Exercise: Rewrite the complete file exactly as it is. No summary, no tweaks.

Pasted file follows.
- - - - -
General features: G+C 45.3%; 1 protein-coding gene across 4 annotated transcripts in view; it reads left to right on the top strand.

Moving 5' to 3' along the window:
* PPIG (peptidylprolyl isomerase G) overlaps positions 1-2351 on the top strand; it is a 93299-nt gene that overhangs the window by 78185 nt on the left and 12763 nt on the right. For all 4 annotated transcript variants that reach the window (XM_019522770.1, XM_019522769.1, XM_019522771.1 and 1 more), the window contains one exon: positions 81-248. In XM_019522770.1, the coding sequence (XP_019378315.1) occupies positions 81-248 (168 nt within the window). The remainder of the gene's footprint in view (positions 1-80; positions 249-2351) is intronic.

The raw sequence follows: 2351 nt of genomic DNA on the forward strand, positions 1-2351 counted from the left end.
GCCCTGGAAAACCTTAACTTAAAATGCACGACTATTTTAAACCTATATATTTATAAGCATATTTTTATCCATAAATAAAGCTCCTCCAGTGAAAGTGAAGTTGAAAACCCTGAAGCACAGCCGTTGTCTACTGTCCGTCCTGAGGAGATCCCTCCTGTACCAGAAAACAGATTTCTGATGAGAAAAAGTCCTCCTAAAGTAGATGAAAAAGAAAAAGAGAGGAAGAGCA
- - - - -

General features: G+C 45.3%; 1 protein-coding gene across 4 annotated transcripts in view; it reads left to right on the top strand.

Moving 5' to 3' along the window:
* PPIG (peptidylprolyl isomerase G) overlaps positions 1-2351 on the top strand; it is a 93299-nt gene that overhangs the window by 78185 nt on the left and 12763 nt on the right. For all 4 annotated transcript variants that reach the window (XM_019522770.1, XM_019522769.1, XM_019522771.1 and 1 more), the window contains one exon: positions 81-248. In XM_019522770.1, the coding sequence (XP_019378315.1) occupies positions 81-248 (168 nt within the window). The remainder of the gene's footprint in view (positions 1-80; positions 249-2351) is intronic.

The raw sequence follows: 2351 nt of genomic DNA on the forward strand, positions 1-2351 counted from the left end.
GCCCTGGAAAACCTTAACTTAAAATGCACGACTATTTTAAACCTATATATTTATAAGCATATTTTTATCCATAAATAAAGCTCCTCCAGTGAAAGTGAAGTTGAAAACCCTGAAGCACAGCCGTTGTCTACTGTCCGTCCTGAGGAGATCCCTCCTGTACCAGAAAACAGATTTCTGATGAGAAAAAGTCCTCCTAAAGTAGATGAAAAAGAAAAAGAGAGGAAGAGCA